6 U.S. Troops Die In Afghanistan Helicopter Crash

11:56 AM, Dec 17, 2013   |    comments
A UH-60 Black Hawk helicopter prepares to land near the scene of a helicopter crash during a recovery operation in the Pachir Wa Agam district of Nangarhar province on April 9, 2013. Courtesy Getty Images.
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KABUL, Afghanistan -- Six U.S. troops were killed Tuesday when their Blackhawk helicopter made a hard landing in southern Afghanistan and then came under attack by insurgents, American officials tell CBS News. 

It was not immediately clear whether the six died in the hard landing or in the subsequent attack on their position.

One person on board the aircraft was injured and survived, two U.S. defense officials said on condition of anonymity because they were not authorized to speak on the record.   

A statement issued by the NATO international military coalition said the crash was under investigation and that there was no insurgent activity in the area. In Washington, an official originally said the helicopter had experienced engine failure before the crash, but later said that it was unclear whether that was the case.

The deputy governor of southern Zabul province, Mohammad Jan Rasoolyar, said a NATO helicopter crashed in the remote district of Shajau and U.S. officials later confirmed that Zabul was the location of the U.S. crash.

The U.S.-led international military coalition confirmed the deadly crash but said there were no initial reports of fighting or insurgent activity in the area at the time.

The U.S.-led international coalition has service members from several countries deployed in the south.

Taliban spokesman Qari Yousuf Ahmadi in southern Afghanistan claimed in a message sent to news organizations that militants had shot down the helicopter while it flew at low altitude.

Neither U.S. nor NATO officials immediately confirmed the cause of the hard landing. The Taliban often exaggerates its claims of successful operations.
This year, 109 members of the U.S. military have died in Afghanistan, out of a total of 139 members of the coalition.

The death toll has dropped significantly since the coalition handed over responsibility for security to Afghan forces last summer and coalition troops are now training and assisting.

By comparison, 394 foreign troops died last year, including 297 Americans.

Last week, Gen. Martin Dempsey, the chairman of the Joint Chiefs of Staff, said the U.S. has no intention to renegotiate a security deal with Afghanistan and that a full withdrawal of U.S. forces from the country at the end of 2014 could reverse gains made by the fledgling Afghan forces in their war against the Taliban.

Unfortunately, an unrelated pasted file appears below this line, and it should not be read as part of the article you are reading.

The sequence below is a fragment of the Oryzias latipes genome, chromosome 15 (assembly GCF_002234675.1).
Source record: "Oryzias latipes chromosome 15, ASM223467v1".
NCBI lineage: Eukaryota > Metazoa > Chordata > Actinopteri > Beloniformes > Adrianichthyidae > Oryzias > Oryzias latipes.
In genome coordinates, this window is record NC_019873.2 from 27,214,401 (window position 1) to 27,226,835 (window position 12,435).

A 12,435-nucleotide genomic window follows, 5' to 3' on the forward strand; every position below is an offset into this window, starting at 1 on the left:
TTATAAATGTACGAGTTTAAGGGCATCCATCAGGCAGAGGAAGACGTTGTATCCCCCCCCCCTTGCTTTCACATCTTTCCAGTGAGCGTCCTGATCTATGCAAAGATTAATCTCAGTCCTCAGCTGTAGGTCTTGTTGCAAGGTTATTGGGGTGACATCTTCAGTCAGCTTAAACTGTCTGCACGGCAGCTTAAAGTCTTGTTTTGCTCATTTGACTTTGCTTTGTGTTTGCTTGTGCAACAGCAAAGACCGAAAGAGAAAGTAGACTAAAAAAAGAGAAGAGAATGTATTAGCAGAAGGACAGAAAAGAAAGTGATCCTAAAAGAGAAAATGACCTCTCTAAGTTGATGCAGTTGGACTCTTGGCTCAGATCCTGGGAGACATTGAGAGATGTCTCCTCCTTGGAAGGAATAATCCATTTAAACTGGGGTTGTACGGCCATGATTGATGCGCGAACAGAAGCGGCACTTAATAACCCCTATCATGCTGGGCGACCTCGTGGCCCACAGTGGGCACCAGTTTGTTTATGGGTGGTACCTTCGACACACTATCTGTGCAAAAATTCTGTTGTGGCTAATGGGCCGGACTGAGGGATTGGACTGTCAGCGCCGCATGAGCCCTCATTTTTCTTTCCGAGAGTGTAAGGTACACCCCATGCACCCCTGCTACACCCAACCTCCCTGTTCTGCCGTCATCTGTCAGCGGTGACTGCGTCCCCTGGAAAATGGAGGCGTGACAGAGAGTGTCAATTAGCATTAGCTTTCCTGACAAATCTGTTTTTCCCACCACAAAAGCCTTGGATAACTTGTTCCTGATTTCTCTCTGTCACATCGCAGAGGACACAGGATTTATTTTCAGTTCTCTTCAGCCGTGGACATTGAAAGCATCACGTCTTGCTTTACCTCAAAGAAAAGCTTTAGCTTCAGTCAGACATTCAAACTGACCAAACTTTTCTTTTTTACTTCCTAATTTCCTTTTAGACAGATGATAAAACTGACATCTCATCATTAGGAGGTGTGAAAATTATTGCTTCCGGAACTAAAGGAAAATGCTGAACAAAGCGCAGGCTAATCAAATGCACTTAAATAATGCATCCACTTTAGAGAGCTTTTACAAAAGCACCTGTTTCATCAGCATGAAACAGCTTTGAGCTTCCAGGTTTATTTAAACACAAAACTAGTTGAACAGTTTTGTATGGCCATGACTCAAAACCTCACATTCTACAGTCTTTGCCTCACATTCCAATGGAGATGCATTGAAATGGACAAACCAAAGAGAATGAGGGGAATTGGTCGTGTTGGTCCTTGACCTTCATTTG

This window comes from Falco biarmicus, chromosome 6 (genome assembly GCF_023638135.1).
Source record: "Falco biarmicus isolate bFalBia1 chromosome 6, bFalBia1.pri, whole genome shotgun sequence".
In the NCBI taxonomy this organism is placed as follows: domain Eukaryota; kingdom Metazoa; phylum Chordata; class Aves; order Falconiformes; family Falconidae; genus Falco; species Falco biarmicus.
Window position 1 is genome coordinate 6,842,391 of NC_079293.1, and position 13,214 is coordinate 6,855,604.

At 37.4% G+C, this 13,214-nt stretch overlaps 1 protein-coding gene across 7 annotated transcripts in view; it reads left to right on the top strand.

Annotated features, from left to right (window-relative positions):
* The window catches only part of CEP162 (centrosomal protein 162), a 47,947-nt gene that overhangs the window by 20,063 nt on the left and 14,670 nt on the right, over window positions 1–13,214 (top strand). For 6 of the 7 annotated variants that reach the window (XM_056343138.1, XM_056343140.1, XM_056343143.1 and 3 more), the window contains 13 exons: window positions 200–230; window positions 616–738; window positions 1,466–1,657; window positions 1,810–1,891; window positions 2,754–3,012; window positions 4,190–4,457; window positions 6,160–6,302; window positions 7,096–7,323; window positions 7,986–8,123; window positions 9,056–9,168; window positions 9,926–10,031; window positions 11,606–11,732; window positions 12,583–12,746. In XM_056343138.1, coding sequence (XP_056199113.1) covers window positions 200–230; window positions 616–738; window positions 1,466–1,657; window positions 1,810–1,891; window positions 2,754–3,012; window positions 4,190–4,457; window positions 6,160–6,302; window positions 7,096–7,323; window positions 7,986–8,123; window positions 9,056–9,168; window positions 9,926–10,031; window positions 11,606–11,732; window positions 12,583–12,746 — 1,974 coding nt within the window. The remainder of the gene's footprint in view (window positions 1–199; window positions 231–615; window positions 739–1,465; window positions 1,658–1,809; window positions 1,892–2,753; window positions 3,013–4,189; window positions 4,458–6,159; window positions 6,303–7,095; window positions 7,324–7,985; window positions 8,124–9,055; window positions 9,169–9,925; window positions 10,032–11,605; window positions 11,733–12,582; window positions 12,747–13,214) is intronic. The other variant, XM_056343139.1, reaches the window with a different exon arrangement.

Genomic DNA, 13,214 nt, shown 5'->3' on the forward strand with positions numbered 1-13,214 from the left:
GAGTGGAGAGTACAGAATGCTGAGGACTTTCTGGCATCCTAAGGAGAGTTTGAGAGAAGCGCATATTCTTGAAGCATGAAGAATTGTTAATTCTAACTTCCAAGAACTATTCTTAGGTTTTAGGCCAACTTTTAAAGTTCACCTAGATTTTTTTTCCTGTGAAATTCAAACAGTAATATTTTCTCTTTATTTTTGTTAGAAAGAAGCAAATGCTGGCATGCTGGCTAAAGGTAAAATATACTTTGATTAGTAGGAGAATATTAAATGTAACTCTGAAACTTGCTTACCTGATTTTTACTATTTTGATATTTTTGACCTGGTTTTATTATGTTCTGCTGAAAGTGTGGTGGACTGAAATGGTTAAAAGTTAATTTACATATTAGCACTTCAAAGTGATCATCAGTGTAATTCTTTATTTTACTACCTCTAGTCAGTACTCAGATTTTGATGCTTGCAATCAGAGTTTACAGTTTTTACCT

Dempsey told reporters that although he is not yet planning a so-called "zero-option" to remove all U.S. forces at the end of 2014, a failure to sign the deal it could make it an "unfortunate possibility."

On CBS' "Face the Nation" earlier this month, Defense Secretary Chuck Hagel warned that a U.S. pullout from Afghanistan at the end of 2014 was entirely possible if Karzai continued to refuse to sign the security agreement.

The U.S. wants it signed by Dec. 31, but Afghan President Hamid Karzai has so far refused to do so. It could keep thousands of U.S. troops here for up to a decade.

The agreement aims to help train and develop the Afghan National Security Forces, and allow for a smaller force to go after stubborn remnants of al-Qaida and other groups that Dempsey said still pose a threat to regional and global security.

Afghan forces were holding their ground, he said, but still need help.

Without a foreign presence, he said "the development of the security forces will be impeded, will be slowed, and in some parts of the country I suspect could be reversed."

After a year of negotiation, a deal was struck on the agreement last month and Karzai presented it to a national assembly known as a Loya Jirga for approval. The assembly not only endorsed the deal but demanded that Karzai sign it by the end of this month - which would have complied with an American request to allow time for planning a post-2014 presence.

"What was very clear is that over the course of an exhausting, really, negotiation over many months there was a text that was agreed upon. And that text was considered to be closed, at some point, and presented to the Loya Jirga," Dempsey told reporters at this base north of the capital. "It's not our intention to reopen the text and to renegotiate that which had been already discussed."

Karzai says he wants his successor to sign it after the April 5 elections and has added new conditions since it was brokered. He says will sign only if the U.S. ends airstrikes and raids on Afghan homes and does more to help broker peace with the Taliban.

He has also lashed out at the United States, accusing it of making threats.

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